a lost Burroughs novel. The series featured some of the finest late-career Gil Kane art,
usually abetted by the elegant Ruby Nebres. Other contributing artists Frank Miller, Walt
Simonson, Ernie Colón (his first Marvel work), Dave Cockrum, Mike Vosburg, and
Carmine Infantino. The entire series was collected in a black & white omnibus edition by
Dark Horse under the clunky title of Edgar Rice Burroughs' John Carter of
Mars: Warlord of Mars and recently by Marvel in a full color hardcover.
After the 1979 demise of the Marvel book, John Carter pickings become slim. Gray Morrow
returned to helm a short-lived Sunday strip (October, 1994-August, 1995). Dark Horse
produced a 1996 four issue crossover of Burroughs's two most famous creations. Sadly,
Tarzan/John Carter: Warlords of Mars has never been collected. John Carter
plays a pivotal role in the first issue (1999) of Alan Moore and Pat O'Neill's
The League of Extraordinary Gentlemen, Volume II.
The announcement of Disney's big budget, live action John Carter spurred a whole
new generation of Mars comics. Dynamite Entertainment currently publishes several titles
exploring not just John Carter and Dejah Thoris but different aspects of the Barsoomian
culture and history. Marvel, now owned by Disney, supplied John Carter: Worlds of Mars,
the official prequel to the movie. Additionally, they produced a new adaptation of Princess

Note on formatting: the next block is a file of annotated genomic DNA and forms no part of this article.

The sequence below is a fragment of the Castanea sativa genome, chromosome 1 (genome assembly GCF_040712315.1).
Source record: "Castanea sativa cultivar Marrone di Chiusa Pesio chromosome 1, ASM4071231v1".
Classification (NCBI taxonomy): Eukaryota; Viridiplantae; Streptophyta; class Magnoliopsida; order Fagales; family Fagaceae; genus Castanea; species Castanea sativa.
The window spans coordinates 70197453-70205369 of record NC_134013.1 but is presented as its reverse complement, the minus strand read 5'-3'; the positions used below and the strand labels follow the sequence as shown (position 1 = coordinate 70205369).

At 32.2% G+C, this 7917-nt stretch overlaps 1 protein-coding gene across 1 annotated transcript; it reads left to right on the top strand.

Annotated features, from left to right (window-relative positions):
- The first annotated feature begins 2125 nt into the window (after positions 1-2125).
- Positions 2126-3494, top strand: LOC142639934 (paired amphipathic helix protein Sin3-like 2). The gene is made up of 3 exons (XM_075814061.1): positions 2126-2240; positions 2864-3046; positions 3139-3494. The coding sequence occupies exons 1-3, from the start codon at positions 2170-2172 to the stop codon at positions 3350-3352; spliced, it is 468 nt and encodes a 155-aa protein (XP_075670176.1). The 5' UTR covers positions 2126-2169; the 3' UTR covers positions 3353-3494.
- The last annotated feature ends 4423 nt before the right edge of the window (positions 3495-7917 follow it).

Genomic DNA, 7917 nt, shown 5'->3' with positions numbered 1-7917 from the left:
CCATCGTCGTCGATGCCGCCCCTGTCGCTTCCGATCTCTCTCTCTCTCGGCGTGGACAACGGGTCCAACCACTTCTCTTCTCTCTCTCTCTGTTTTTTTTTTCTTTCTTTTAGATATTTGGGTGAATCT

and plan a Gods one as well.
Thanks to Austin Books for their help with this column.
Copyright © 2012 Rick Klaw
Professional reviewer, geek maven, and optimistic curmudgeon, Rick Klaw has supplied
countless reviews, essays, and fiction for a variety of publications including
The Austin Chronicle, The San Antonio Current,
The Greenwood Encyclopedia of Science Fiction and Fantasy,
Moving Pictures, RevolutionSF,
Conversations With Texas Writers, Electric Velocipede, Cross Plains Universe,
Steampunk, and The Steampunk Bible.
Coming in March 2013 from Tachyon, he is editing The Apes of Wrath, a survey of apes in literature
with contributions from Edgar Allan Poe, Edgar Rice Burroughs, Franz Kafka, Gustave Flaubert,
Joe R. Lansdale, Pat Murphy, Leigh Kennedy, James P. Blaylock, Clark Ashton Smith, Karen Joy Fowler,
Philip José Farmer, Robert E. Howard and others.
Klaw can often be found pontificating on Twitter
and over at The Geek Curmudgeon.